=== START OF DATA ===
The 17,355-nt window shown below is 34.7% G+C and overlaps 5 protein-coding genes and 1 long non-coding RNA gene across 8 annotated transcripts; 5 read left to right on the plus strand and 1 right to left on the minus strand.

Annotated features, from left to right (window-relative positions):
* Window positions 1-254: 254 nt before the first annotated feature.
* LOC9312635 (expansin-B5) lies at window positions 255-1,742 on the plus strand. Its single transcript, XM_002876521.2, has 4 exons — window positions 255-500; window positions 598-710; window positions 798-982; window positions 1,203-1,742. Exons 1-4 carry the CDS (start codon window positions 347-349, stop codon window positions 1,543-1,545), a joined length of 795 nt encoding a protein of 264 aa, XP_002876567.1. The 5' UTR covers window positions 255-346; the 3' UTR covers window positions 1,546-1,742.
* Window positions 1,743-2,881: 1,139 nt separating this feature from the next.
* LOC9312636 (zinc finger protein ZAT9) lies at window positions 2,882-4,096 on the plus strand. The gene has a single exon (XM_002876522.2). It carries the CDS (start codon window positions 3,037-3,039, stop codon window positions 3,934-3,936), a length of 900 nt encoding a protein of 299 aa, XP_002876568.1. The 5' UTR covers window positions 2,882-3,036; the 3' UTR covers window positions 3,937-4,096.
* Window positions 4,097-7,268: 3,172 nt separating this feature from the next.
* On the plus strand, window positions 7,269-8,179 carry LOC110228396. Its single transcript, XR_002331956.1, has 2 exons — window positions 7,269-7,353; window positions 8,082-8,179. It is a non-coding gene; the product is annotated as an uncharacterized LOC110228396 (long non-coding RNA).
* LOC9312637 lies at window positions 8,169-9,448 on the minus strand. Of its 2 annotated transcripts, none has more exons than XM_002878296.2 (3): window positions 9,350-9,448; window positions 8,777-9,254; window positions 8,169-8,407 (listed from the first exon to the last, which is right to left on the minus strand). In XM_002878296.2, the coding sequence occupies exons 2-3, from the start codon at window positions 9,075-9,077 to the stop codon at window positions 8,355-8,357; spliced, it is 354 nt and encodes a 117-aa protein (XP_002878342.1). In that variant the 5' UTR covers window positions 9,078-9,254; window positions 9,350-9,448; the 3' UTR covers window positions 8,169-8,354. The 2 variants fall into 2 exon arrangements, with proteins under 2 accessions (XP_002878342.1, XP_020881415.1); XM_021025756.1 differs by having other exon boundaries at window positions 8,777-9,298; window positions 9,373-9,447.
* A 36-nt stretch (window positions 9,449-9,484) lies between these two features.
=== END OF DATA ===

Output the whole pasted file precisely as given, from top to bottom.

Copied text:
The 17,355-nt window shown below is 34.7% G+C and overlaps 5 protein-coding genes and 1 long non-coding RNA gene across 8 annotated transcripts; 5 read left to right on the plus strand and 1 right to left on the minus strand.

Annotated features, from left to right (window-relative positions):
* Window positions 1-254: 254 nt before the first annotated feature.
* LOC9312635 (expansin-B5) lies at window positions 255-1,742 on the plus strand. Its single transcript, XM_002876521.2, has 4 exons — window positions 255-500; window positions 598-710; window positions 798-982; window positions 1,203-1,742. Exons 1-4 carry the CDS (start codon window positions 347-349, stop codon window positions 1,543-1,545), a joined length of 795 nt encoding a protein of 264 aa, XP_002876567.1. The 5' UTR covers window positions 255-346; the 3' UTR covers window positions 1,546-1,742.
* Window positions 1,743-2,881: 1,139 nt separating this feature from the next.
* LOC9312636 (zinc finger protein ZAT9) lies at window positions 2,882-4,096 on the plus strand. The gene has a single exon (XM_002876522.2). It carries the CDS (start codon window positions 3,037-3,039, stop codon window positions 3,934-3,936), a length of 900 nt encoding a protein of 299 aa, XP_002876568.1. The 5' UTR covers window positions 2,882-3,036; the 3' UTR covers window positions 3,937-4,096.
* Window positions 4,097-7,268: 3,172 nt separating this feature from the next.
* On the plus strand, window positions 7,269-8,179 carry LOC110228396. Its single transcript, XR_002331956.1, has 2 exons — window positions 7,269-7,353; window positions 8,082-8,179. It is a non-coding gene; the product is annotated as an uncharacterized LOC110228396 (long non-coding RNA).
* LOC9312637 lies at window positions 8,169-9,448 on the minus strand. Of its 2 annotated transcripts, none has more exons than XM_002878296.2 (3): window positions 9,350-9,448; window positions 8,777-9,254; window positions 8,169-8,407 (listed from the first exon to the last, which is right to left on the minus strand). In XM_002878296.2, the coding sequence occupies exons 2-3, from the start codon at window positions 9,075-9,077 to the stop codon at window positions 8,355-8,357; spliced, it is 354 nt and encodes a 117-aa protein (XP_002878342.1). In that variant the 5' UTR covers window positions 9,078-9,254; window positions 9,350-9,448; the 3' UTR covers window positions 8,169-8,354. The 2 variants fall into 2 exon arrangements, with proteins under 2 accessions (XP_002878342.1, XP_020881415.1); XM_021025756.1 differs by having other exon boundaries at window positions 8,777-9,298; window positions 9,373-9,447.
* A 36-nt stretch (window positions 9,449-9,484) lies between these two features.